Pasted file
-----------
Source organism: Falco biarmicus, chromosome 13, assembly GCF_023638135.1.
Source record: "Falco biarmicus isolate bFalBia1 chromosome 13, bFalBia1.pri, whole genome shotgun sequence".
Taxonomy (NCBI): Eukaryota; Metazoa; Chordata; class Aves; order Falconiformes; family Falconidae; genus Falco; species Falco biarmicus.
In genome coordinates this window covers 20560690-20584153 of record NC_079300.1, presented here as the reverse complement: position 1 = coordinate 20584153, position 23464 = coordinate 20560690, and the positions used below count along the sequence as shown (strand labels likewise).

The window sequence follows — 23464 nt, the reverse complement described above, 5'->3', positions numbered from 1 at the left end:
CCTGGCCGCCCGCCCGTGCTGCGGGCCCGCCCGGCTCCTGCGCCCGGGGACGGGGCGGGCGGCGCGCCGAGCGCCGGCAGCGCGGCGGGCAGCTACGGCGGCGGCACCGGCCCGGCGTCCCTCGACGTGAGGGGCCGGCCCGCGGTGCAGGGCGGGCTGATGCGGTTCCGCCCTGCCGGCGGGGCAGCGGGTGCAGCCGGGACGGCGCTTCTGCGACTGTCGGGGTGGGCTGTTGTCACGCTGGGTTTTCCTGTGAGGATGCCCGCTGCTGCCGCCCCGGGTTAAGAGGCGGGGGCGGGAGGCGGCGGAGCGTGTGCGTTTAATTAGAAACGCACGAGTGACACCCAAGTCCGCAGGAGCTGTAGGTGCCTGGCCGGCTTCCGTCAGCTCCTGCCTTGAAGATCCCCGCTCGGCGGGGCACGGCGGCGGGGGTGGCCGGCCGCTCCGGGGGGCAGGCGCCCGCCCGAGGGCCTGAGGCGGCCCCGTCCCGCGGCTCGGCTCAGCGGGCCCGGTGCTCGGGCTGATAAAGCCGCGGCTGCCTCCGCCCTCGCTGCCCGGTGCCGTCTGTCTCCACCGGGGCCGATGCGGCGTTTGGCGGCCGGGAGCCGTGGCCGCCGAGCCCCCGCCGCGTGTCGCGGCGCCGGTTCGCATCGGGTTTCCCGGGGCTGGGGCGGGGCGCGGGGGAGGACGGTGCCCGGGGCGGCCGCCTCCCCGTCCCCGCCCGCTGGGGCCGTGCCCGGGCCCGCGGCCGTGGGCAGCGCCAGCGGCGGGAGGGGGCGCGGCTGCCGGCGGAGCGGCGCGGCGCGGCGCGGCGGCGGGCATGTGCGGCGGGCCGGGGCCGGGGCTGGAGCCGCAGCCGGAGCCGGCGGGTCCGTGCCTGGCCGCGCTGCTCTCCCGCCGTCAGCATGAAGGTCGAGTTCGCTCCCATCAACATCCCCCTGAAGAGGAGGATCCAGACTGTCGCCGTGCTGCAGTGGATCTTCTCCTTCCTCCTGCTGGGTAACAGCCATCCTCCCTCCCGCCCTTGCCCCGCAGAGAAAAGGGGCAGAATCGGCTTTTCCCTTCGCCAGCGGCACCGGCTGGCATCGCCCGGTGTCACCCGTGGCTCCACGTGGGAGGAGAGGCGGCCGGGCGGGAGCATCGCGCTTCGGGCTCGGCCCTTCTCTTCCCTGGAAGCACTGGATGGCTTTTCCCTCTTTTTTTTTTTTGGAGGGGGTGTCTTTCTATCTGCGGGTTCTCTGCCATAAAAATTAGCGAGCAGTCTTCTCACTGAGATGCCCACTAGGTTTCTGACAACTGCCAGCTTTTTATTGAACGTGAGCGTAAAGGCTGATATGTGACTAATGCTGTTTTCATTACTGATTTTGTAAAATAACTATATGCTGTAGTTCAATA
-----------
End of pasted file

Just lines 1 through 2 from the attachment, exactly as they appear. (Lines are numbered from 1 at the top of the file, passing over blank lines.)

Source organism: Falco biarmicus, chromosome 13, assembly GCF_023638135.1.
Source record: "Falco biarmicus isolate bFalBia1 chromosome 13, bFalBia1.pri, whole genome shotgun sequence".